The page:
In fall 1956, I was 18 years old and attending the then all-male College of St. Thomas. My freshman class was composed of recent high school graduates as well as a number of Korean War veterans. These young men were in their 20s and had seen the world. They had experienced the horrors of war – fear, destruction, deaths and dismemberment. I admired them with their heavy beards and crew cut hair; they were older, more mature and not given to suffer fools gladly.

Every Friday at 9 a.m. the freshmen class, which consisted of approximately 500 students, was required to attend an hour-long convocation in the small auditorium – an obligation that was obeyed with less than little enthusiasm. No one wanted to be there; however, what occurred one beautiful autumn morning is something that I will never forget.

The speaker’s topic for the day was “The Evils of Smoking,” a topic no one talked about in the 1950s when everyone on television and in the movies smoked and when magazines and billboards extolled the pleasures (and sexiness) of cigarettes. His opening remarks were greeted with hooting and hollering, which grew louder and louder as younger and older disaffected student voices united in a loud, defiant chorus. Then out came the cigarettes and smoke started to fill the auditorium. Not participating – but not objecting either – I stared in wide-eyed fascination.

The speaker tried to continue but it was impossible to hear what he was saying. He stopped and began again, but the noise grew even louder.

Apparently someone left the auditorium to alert the administration because within minutes the head disciplinarian of the college, the dean of students, arrived. Father Vashro, a balding, gruff man with a hardnosed reputation, ascended the stage and attempted to quiet the crowd. He shouted and gestured at us but the noise grew louder and the smoking continued unabated. After several minutes, a defeated Vashro left fuming and frustrated.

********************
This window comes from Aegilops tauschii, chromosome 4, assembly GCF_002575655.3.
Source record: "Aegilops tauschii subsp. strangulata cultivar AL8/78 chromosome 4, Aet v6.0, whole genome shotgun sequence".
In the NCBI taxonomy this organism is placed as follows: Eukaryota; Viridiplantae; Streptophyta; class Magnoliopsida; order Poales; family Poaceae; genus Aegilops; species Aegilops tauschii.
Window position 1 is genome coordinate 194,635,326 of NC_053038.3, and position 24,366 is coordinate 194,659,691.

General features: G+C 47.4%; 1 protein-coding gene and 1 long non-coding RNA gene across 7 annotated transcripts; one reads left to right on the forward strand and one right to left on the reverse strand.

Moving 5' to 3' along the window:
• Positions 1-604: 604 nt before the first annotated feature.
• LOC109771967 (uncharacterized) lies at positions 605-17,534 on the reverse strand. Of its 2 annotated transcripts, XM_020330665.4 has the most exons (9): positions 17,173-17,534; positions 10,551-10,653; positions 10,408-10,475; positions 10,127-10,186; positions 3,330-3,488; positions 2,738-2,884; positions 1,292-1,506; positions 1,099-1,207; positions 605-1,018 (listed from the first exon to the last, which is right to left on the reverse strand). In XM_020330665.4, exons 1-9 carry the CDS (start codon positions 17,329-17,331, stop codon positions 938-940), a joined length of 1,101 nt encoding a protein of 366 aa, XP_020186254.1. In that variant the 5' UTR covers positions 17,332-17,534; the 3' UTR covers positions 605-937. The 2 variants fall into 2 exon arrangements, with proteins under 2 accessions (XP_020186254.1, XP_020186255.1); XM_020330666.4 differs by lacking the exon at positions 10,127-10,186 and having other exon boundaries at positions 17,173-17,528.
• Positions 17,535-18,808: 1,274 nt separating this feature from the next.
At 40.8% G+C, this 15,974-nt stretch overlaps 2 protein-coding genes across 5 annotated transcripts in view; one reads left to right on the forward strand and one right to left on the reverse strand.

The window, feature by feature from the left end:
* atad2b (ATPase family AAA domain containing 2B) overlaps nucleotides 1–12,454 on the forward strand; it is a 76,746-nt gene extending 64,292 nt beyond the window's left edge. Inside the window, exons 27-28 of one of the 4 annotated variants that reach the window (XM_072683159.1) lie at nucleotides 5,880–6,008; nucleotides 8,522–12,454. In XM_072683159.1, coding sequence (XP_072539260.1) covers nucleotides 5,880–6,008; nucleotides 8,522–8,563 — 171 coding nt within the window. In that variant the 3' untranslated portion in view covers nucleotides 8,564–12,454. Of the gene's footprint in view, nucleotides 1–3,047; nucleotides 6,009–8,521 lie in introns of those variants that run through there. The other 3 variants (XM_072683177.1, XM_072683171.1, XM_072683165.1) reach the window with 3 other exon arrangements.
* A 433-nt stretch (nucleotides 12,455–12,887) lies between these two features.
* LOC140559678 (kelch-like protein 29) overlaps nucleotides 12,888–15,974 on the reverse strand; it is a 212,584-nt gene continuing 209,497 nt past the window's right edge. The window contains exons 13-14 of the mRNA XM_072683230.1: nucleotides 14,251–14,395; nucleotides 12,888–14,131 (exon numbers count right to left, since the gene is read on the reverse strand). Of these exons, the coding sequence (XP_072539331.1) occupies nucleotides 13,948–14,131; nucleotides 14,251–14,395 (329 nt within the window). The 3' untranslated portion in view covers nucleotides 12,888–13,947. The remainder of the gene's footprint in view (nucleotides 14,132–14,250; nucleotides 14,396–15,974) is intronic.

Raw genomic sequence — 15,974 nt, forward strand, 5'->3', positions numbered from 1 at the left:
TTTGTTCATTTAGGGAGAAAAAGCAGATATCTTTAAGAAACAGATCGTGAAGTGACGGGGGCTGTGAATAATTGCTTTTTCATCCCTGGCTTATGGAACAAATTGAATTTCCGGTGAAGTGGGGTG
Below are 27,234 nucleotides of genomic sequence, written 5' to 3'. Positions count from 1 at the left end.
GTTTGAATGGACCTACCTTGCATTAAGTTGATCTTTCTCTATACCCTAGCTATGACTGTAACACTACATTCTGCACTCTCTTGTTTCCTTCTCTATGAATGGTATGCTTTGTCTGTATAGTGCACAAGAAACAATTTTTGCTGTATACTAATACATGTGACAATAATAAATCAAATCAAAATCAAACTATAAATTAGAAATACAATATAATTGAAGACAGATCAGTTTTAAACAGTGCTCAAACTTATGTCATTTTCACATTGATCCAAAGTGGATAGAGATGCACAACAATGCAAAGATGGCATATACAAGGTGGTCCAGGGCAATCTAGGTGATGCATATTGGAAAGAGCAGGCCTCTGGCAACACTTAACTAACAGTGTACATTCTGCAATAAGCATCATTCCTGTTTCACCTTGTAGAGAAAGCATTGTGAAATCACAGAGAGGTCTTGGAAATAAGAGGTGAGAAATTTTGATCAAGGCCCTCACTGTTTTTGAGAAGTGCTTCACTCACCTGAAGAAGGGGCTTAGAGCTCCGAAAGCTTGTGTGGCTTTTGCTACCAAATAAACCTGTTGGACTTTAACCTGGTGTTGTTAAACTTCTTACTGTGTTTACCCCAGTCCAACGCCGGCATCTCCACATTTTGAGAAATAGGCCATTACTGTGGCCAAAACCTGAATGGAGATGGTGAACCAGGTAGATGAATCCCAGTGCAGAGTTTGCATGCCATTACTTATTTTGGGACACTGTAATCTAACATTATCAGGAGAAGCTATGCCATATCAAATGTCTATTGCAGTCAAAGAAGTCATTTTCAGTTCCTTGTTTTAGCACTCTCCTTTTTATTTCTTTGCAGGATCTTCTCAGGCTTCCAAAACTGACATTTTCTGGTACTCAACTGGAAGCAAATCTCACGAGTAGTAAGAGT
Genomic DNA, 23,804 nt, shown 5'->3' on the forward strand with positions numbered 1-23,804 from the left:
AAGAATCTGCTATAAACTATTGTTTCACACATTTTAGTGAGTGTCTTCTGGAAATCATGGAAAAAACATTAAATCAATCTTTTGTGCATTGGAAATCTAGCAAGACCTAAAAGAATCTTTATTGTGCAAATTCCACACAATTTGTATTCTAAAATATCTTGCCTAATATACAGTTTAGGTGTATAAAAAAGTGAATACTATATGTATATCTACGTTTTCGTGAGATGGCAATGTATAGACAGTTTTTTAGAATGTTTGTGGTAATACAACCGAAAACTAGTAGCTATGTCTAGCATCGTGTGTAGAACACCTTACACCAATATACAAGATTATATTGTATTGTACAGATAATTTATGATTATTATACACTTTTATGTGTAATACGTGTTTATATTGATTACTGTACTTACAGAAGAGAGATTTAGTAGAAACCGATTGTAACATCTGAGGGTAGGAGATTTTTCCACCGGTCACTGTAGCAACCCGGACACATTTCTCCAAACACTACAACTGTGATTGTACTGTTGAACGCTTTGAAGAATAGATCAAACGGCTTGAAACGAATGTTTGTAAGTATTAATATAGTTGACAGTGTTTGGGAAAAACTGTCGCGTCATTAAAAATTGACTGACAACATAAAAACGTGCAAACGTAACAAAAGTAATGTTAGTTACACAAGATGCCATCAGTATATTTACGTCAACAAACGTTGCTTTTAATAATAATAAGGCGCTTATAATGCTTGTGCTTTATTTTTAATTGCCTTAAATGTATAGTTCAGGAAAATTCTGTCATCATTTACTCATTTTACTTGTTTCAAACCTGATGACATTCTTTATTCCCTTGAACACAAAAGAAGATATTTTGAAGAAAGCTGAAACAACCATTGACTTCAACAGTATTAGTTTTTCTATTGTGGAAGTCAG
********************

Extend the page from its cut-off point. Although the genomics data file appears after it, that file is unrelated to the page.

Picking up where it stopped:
A few moments went by. It was a mob scene the likes of which I had never witnessed in the relatively quiet of Stillwater where I grew up. No one moved from their seats, but the catcalls and the smoking continued. I was frozen in place – waiting, watching and wondering what would happen next.

Then, as if out of nowhere, a small, short-haired young man in the black robe of a priest appeared. I recognized him as Father James Shannon, president of the college. Shannon walked to the center of the stage and stopped, looking out at the crowd. He didn’t say a word. He didn’t get behind the speaker’s podium. He just stood there for what seemed like an eternity.

The noise gradually began to recede. Still he made no effort to speak. Finally, it became eerily quiet and still in the room. At last, in a low but steady voice that you had to strain to hear; Shannon said, “Gentlemen, and I know that you are gentlemen, this man has an important message and deserves your respect. You will give him your undivided attention. Thank you.”

And with that, he turned, stepped off the stage and left the auditorium.

The speaker was as stunned as the crowd. He tried to start again but had difficulty getting his voice. The audience remained silent until he finished his shortened message, said “thank you,” and walked out.

When I walked out of the auditorium that crisp fall morning, I knew I had witnessed something very special; something I would remember the rest of my life. This man of the cloth, with the full authority of this all-male Catholic college behind him, had not threatened to invoke a higher power or to bring down the wrath of the college on his unruly students. He had simply asked for nothing more than common courtesy and respect.

These first-year students, many of whom had witnessed the unspeakable atrocities of war and who could not have cared less about the “evils of smoking” or what God or the college could do to them, had listened and understood his appeal for human respect. The power of that message had transformed an unruly mob into a group of silent, chastised young men.

No recriminations, no further mention that I recall, was made of the incident by the college. Even my other 18-year-old friends did not say much about it afterward, but I bet they remember it as vividly as I do.

I still tear up when I think about the power of that message and what it was able to accomplish that day through the appeal of a diminutive cleric in a black cassock who had only to remind us of the importance of individual dignity and common humanity.

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